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29 Dec, 2021 14:53

Russia explains what it wants from EU in order to increase gas supplies

The EU has refused to make deals with Moscow, preferring to buy on the spot market
Russia explains what it wants from EU in order to increase gas supplies

Russia is prepared to increase gas supplies to Western Europe, but long-term contracts are needed because an increase in production requires a large amount of investment, Moscow's deputy prime minister said on Wednesday.

Speaking to business daily RBK, Aleksander Novak explained that Russia has the resource base to meet the demand of consumers in the European Union, but the bloc refuses to agree to a long-term deal with Moscow, instead wishing to buy on the spot market when demand is raised.

In recent years, the EU has sought to force energy companies to supply gas to the freely traded spot market instead of signing longer deals, often as long as 25 years. Instead of simply increasing supply for surge capacity, Moscow wants to agree to a legally binding agreement with a higher gas capacity over a more extended period of time.

“We are accused of not supplying additional volumes of gas to Europe. Sign long-term contracts, and we will be ready to supply more. This offer always works,” Novak said. “The resource base that Russia has allows it to meet the demand of European consumers in any volume. But, of course, this is not a quick process because the policy that has been pursued in the EU has been aimed at reducing demand. “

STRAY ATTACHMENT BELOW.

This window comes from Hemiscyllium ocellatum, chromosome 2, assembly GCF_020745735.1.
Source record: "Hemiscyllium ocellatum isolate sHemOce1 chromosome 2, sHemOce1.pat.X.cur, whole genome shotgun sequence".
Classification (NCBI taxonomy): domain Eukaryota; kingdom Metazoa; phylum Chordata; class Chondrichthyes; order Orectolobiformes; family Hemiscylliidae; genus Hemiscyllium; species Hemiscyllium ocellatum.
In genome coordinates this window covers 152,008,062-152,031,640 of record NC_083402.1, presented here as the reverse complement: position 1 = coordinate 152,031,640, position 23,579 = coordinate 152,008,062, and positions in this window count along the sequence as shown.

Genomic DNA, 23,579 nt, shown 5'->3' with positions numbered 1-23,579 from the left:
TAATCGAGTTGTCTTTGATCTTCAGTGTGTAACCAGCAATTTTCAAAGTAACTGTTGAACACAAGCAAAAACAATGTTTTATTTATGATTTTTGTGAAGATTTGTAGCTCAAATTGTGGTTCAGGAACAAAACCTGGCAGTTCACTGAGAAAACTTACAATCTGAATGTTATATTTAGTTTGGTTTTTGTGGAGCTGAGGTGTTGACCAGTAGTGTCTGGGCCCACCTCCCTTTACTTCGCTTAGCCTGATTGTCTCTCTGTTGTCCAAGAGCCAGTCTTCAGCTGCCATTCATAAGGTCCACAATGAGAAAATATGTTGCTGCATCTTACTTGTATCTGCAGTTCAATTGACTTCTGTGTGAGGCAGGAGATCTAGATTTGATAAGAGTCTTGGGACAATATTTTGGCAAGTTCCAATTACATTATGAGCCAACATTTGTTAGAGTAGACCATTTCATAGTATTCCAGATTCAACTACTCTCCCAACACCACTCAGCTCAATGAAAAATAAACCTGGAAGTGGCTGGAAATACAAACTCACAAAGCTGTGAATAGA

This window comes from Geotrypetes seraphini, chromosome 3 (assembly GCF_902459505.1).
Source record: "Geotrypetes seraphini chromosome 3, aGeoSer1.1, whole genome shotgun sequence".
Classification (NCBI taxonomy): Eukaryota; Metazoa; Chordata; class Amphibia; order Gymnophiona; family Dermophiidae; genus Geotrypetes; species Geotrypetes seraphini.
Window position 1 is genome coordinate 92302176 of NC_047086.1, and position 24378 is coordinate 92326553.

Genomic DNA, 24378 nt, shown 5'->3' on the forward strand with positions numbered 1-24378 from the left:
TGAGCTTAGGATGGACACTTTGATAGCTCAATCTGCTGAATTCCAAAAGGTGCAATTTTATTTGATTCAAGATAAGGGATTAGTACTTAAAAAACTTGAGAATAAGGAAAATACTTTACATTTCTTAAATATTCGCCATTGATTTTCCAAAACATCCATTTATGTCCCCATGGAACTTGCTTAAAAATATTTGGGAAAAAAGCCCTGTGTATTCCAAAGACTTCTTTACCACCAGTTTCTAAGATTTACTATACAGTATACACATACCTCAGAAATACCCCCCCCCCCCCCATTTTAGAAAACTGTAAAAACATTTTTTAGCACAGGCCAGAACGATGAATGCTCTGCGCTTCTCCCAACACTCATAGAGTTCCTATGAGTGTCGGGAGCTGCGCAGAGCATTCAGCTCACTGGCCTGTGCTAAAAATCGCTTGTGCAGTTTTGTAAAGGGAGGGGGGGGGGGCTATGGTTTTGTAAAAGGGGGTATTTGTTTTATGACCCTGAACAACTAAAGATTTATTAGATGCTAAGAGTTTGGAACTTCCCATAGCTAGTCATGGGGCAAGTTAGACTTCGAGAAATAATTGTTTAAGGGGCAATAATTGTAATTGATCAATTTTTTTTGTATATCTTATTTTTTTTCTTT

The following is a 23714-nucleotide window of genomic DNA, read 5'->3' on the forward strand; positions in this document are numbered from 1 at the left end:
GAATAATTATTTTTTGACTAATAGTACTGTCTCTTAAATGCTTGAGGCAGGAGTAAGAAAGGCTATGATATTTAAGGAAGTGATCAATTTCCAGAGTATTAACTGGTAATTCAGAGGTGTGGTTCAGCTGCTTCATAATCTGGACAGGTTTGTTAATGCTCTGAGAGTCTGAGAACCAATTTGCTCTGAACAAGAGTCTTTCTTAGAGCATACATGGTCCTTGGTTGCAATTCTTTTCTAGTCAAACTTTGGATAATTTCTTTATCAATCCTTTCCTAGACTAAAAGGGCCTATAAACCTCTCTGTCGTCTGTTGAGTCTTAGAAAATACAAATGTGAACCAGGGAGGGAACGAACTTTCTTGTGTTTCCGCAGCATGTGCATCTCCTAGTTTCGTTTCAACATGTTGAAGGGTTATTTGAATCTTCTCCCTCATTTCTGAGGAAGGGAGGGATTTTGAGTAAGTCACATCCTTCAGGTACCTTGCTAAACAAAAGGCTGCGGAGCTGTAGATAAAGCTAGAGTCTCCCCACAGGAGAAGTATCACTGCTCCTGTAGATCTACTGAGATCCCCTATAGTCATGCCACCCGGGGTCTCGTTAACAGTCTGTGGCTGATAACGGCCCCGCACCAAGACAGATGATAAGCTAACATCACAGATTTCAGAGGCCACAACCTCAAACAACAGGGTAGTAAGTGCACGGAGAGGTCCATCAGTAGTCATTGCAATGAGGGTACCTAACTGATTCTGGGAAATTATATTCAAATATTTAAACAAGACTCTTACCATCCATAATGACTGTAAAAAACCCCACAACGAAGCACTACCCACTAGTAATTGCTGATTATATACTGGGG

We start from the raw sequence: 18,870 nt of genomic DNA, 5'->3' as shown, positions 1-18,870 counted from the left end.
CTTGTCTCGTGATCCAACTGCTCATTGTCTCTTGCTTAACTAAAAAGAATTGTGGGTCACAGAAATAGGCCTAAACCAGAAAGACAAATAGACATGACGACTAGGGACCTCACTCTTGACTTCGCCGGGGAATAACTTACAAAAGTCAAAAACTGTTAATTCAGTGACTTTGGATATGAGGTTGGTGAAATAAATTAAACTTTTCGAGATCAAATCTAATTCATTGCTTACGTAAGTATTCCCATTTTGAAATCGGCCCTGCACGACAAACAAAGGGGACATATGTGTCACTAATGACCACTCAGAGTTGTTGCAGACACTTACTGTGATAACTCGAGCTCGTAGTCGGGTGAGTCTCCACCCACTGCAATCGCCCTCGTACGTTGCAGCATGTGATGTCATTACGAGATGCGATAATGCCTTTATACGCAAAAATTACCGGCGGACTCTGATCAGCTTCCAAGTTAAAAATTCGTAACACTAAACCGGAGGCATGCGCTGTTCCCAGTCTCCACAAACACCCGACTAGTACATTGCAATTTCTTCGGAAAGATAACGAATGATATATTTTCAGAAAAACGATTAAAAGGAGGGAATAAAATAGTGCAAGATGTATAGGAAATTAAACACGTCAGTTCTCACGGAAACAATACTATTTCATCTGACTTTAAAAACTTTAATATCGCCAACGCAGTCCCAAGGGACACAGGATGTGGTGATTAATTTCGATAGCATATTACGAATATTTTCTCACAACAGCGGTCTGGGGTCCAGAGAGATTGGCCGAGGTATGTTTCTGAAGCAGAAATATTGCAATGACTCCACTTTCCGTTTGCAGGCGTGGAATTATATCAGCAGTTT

The EU’s reluctance to sign long-term contracts and agree to long-term investments are also a contributing factor for the high gas prices, Novak explained, alongside the cold winter weather. This echoes an opinion previously offered by Russian President Vladimir Putin, who said that the switch to trading gas on the stock exchange had caused a rise in costs.

“In fact, this proposal to switch to gas trading on the stock exchange was made and was promoted by the experts of the last convocation of the European Commission, mainly by British experts,” he said. “Of course, consumers in continental Europe are suffering from the implementation of these proposals.”